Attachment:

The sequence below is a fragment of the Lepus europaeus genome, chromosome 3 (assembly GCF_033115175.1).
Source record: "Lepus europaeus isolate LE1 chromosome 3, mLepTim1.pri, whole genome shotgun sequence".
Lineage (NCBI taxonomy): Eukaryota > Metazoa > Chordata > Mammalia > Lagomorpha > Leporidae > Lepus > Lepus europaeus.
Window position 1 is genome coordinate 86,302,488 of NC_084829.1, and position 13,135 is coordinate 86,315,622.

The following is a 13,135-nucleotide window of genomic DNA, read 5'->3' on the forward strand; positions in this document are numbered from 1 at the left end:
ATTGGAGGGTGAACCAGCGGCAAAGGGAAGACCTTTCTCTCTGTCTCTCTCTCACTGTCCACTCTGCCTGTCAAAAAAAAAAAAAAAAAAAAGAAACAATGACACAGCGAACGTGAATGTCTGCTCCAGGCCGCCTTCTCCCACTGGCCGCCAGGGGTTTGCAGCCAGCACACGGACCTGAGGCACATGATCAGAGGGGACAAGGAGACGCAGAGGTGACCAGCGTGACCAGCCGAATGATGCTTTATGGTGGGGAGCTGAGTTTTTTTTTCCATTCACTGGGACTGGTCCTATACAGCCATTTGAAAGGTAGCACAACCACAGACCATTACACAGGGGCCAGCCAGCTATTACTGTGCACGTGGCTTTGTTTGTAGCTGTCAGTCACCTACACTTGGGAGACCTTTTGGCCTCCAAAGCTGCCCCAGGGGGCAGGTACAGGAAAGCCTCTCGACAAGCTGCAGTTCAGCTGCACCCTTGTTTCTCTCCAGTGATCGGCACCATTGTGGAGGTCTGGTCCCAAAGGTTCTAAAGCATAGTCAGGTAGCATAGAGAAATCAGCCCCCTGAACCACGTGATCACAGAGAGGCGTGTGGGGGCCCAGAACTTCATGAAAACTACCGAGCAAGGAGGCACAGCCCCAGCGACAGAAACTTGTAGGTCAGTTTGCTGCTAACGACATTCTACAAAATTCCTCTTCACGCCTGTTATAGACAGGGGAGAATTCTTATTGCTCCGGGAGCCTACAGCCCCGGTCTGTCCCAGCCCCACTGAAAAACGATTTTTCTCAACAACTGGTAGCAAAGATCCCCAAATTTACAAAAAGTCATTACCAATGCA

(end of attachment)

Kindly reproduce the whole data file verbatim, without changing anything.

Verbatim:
The sequence below is a fragment of the Lepus europaeus genome, chromosome 3 (assembly GCF_033115175.1).
Source record: "Lepus europaeus isolate LE1 chromosome 3, mLepTim1.pri, whole genome shotgun sequence".
Lineage (NCBI taxonomy): Eukaryota > Metazoa > Chordata > Mammalia > Lagomorpha > Leporidae > Lepus > Lepus europaeus.
Window position 1 is genome coordinate 86,302,488 of NC_084829.1, and position 13,135 is coordinate 86,315,622.

The following is a 13,135-nucleotide window of genomic DNA, read 5'->3' on the forward strand; positions in this document are numbered from 1 at the left end:
ATTGGAGGGTGAACCAGCGGCAAAGGGAAGACCTTTCTCTCTGTCTCTCTCTCACTGTCCACTCTGCCTGTCAAAAAAAAAAAAAAAAAAAAGAAACAATGACACAGCGAACGTGAATGTCTGCTCCAGGCCGCCTTCTCCCACTGGCCGCCAGGGGTTTGCAGCCAGCACACGGACCTGAGGCACATGATCAGAGGGGACAAGGAGACGCAGAGGTGACCAGCGTGACCAGCCGAATGATGCTTTATGGTGGGGAGCTGAGTTTTTTTTTCCATTCACTGGGACTGGTCCTATACAGCCATTTGAAAGGTAGCACAACCACAGACCATTACACAGGGGCCAGCCAGCTATTACTGTGCACGTGGCTTTGTTTGTAGCTGTCAGTCACCTACACTTGGGAGACCTTTTGGCCTCCAAAGCTGCCCCAGGGGGCAGGTACAGGAAAGCCTCTCGACAAGCTGCAGTTCAGCTGCACCCTTGTTTCTCTCCAGTGATCGGCACCATTGTGGAGGTCTGGTCCCAAAGGTTCTAAAGCATAGTCAGGTAGCATAGAGAAATCAGCCCCCTGAACCACGTGATCACAGAGAGGCGTGTGGGGGCCCAGAACTTCATGAAAACTACCGAGCAAGGAGGCACAGCCCCAGCGACAGAAACTTGTAGGTCAGTTTGCTGCTAACGACATTCTACAAAATTCCTCTTCACGCCTGTTATAGACAGGGGAGAATTCTTATTGCTCCGGGAGCCTACAGCCCCGGTCTGTCCCAGCCCCACTGAAAAACGATTTTTCTCAACAACTGGTAGCAAAGATCCCCAAATTTACAAAAAGTCATTACCAATGCA